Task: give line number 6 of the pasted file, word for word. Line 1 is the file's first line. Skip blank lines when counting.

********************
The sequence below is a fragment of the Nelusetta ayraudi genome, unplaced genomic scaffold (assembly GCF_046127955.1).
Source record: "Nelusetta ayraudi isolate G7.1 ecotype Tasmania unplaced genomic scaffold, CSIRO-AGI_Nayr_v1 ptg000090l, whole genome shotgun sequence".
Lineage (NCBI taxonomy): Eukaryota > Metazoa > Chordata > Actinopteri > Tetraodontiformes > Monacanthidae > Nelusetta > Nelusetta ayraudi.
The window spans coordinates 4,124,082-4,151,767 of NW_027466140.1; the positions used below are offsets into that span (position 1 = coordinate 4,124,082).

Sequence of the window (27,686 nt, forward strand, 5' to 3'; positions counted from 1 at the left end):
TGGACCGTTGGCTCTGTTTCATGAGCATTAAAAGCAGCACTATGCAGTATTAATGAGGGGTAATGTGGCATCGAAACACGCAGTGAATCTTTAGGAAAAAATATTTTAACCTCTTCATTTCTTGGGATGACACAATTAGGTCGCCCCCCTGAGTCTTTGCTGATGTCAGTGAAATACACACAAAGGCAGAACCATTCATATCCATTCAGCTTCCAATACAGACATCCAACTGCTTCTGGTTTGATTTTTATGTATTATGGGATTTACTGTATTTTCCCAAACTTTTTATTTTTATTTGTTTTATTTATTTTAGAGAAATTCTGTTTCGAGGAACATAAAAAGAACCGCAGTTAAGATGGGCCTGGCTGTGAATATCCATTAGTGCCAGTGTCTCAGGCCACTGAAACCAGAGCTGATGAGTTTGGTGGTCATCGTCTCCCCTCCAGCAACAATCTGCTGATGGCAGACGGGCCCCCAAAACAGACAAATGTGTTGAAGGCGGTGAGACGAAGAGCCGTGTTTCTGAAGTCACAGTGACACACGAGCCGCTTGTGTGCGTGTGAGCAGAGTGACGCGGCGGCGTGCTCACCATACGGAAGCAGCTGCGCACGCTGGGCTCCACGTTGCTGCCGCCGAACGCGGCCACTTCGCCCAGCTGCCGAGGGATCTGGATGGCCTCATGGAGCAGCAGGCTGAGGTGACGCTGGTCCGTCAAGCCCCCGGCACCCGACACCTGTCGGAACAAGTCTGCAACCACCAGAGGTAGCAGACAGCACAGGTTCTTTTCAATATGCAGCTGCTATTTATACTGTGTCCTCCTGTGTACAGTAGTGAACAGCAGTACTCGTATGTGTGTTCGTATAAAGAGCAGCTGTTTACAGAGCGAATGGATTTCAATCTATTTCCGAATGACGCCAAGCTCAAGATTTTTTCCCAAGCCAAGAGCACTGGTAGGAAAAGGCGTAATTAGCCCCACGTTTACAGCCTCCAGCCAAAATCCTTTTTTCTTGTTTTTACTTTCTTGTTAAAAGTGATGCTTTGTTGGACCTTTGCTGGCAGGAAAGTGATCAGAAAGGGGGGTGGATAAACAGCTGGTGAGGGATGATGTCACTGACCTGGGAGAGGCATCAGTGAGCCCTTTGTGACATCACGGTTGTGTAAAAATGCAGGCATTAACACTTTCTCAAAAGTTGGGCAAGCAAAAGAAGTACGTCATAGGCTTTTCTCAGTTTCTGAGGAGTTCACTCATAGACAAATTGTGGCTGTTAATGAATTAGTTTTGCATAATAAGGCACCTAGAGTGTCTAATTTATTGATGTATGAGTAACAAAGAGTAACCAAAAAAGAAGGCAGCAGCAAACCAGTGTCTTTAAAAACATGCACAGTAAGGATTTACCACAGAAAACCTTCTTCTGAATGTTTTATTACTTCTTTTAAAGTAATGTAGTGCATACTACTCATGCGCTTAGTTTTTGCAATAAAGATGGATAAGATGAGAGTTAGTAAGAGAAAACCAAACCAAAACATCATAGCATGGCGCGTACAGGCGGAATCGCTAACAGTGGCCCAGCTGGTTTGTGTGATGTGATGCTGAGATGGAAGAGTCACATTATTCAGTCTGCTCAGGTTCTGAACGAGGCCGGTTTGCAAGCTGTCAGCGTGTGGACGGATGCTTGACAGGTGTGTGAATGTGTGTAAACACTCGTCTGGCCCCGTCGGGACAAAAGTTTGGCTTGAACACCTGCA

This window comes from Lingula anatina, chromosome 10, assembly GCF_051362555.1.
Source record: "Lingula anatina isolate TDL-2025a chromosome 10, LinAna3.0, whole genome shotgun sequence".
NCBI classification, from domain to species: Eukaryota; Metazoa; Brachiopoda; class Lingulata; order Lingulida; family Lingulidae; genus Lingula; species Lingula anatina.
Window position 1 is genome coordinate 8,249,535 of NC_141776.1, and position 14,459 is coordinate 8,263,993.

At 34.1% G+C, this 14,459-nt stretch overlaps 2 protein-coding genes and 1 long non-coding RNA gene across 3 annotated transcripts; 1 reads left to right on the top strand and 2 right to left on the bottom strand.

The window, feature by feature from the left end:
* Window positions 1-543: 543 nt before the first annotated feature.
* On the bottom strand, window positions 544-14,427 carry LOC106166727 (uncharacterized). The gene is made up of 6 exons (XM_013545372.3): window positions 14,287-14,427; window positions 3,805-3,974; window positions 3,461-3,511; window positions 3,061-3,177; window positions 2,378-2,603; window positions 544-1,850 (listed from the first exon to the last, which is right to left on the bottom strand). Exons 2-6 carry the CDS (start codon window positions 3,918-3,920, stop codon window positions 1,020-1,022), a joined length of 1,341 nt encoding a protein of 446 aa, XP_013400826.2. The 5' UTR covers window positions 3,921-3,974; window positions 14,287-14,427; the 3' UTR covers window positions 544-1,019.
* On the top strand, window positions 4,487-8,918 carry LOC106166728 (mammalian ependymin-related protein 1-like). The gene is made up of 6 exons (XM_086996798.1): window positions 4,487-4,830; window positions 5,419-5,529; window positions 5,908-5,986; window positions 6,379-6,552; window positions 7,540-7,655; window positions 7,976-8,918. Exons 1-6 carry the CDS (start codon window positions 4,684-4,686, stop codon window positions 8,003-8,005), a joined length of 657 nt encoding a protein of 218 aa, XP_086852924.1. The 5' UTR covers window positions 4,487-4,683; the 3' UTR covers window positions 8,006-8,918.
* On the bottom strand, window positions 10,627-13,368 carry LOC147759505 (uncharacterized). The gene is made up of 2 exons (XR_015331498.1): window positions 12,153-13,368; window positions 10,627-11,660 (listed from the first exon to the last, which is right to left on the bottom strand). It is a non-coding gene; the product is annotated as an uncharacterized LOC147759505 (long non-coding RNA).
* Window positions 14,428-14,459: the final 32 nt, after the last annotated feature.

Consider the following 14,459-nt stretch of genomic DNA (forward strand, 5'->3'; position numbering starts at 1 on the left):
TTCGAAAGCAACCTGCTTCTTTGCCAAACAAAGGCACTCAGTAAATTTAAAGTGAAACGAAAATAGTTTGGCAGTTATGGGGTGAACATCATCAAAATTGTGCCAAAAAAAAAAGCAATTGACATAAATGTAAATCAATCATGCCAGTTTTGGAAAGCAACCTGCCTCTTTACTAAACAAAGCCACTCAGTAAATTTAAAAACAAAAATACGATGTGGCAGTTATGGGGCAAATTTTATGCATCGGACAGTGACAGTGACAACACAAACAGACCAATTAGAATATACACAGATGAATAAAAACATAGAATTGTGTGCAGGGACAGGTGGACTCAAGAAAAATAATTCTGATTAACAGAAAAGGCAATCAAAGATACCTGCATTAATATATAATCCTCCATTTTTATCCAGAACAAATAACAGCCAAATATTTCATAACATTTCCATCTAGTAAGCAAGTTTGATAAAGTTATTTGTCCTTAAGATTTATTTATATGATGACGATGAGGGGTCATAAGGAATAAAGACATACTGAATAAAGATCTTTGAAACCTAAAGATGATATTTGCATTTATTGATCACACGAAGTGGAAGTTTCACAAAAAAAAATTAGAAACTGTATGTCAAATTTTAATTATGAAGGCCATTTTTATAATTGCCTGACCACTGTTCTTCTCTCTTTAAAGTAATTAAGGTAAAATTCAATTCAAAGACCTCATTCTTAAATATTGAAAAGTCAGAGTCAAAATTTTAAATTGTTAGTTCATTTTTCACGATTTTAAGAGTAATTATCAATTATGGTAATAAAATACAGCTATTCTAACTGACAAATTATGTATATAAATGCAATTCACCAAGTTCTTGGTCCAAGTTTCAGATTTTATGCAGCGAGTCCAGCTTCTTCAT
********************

TGGACCGTTGGCTCTGTTTCATGAGCATTAAAAGCAGCACTATGCAGTATTAATGAGGGGTAATGTGGCATCGAAACACGCAGTGAATCTTTAGGAAAAAATATTTTAACCTCTTCATTTCTTGGGATGACACAATTAGGTCGCCCCCCTGAGTCTTTGCTGATGTCAGTGAAATACACACAAAGGCAGAACCATTCATATCCATTCAGCTTCCAATACAGACATCCAACTGCTTCTGGTTTGATTTTTATGTATTATGGGATTTACTGTATTTTCCCAAACTTTTTATTTTTATTTGTTTTATTTATTTTAGAGAAATTCTGTTTCGAGGAACATAAAAAGAACCGCAGTTAAGATGGGCCTGGCTGTGAATATCCATTAGTGCCAGTGTCTCAGGCCACTGAAACCAGAGCTGATGAGTTTGGTGGTCATCGTCTCCCCTCCAGCAACAATCTGCTGATGGCAGACGGGCCCCCAAAACAGACAAATGTGTTGAAGGCGGTGAGACGAAGAGCCGTGTTTCTGAAGTCACAGTGACACACGAGCCGCTTGTGTGCGTGTGAGCAGAGTGACGCGGCGGCGTGCTCACCATACGGAAGCAGCTGCGCACGCTGGGCTCCACGTTGCTGCCGCCGAACGCGGCCACTTCGCCCAGCTGCCGAGGGATCTGGATGGCCTCATGGAGCAGCAGGCTGAGGTGACGCTGGTCCGTCAAGCCCCCGGCACCCGACACCTGTCGGAACAAGTCTGCAACCACCAGAGGTAGCAGACAGCACAGGTTCTTTTCAATATGCAGCTGCTATTTATACTGTGTCCTCCTGTGTACAGTAGTGAACAGCAGTACTCGTATGTGTGTTCGTATAAAGAGCAGCTGTTTACAGAGCGAATGGATTTCAATCTATTTCCGAATGACGCCAAGCTCAAGATTTTTTCCCAAGCCAAGAGCACTGGTAGGAAAAGGCGTAATTAGCCCCACGTTTACAGCCTCCAGCCAAAATCCTTTTTTCTTGTTTTTACTTTCTTGTTAAAAGTGATGCTTTGTTGGACCTTTGCTGGCAGGAAAGTGATCAGAAAGGGGGGTGGATAAACAGCTGGTGAGGGATGATGTCACTGACCTGGGAGAGGCATCAGTGAGCCCTTTGTGACATCACGGTTGTGTAAAAATGCAGGCATTAACACTTTCTCAAAAGTTGGGCAAGCAAAAGAAGTACGTCATAGGCTTTTCTCAGTTTCTGAGGAGTTCACTCATAGACAAATTGTGGCTGTTAATGAATTAGTTTTGCATAATAAGGCACCTAGAGTGTCTAATTTATTGATGTATGAGTAACAAAGAGTAACCAAAAAAGAAGGCAGCAGCAAACCAGTGTCTTTAAAAACATGCACAGTAAGGATTTACCACAGAAAACCTTCTTCTGAATGTTTTATTACTTCTTTTAAAGTAATGTAGTGCATACTACTCATGCGCTTAGTTTTTGCAATAAAGATGGATAAGATGAGAGTTAGTAAGAGAAAACCAAACCAAAACATCATAGCATGGCGCGTACAGGCGGAATCGCTAACAGTGGCCCAGCTGGTTTGTGTGATGTGATGCTGAGATGGAAGAGTCACATTATTCAGTCTGCTCAGGTTCTGAACGAGGCCGGTTTGCAAGCTGTCAGCGTGTGGACGGATGCTTGACAGGTGTGTGAATGTGTGTAAACACTCGTCTGGCCCCGTCGGGACAAAAGTTTGGCTTGAACACCTGCA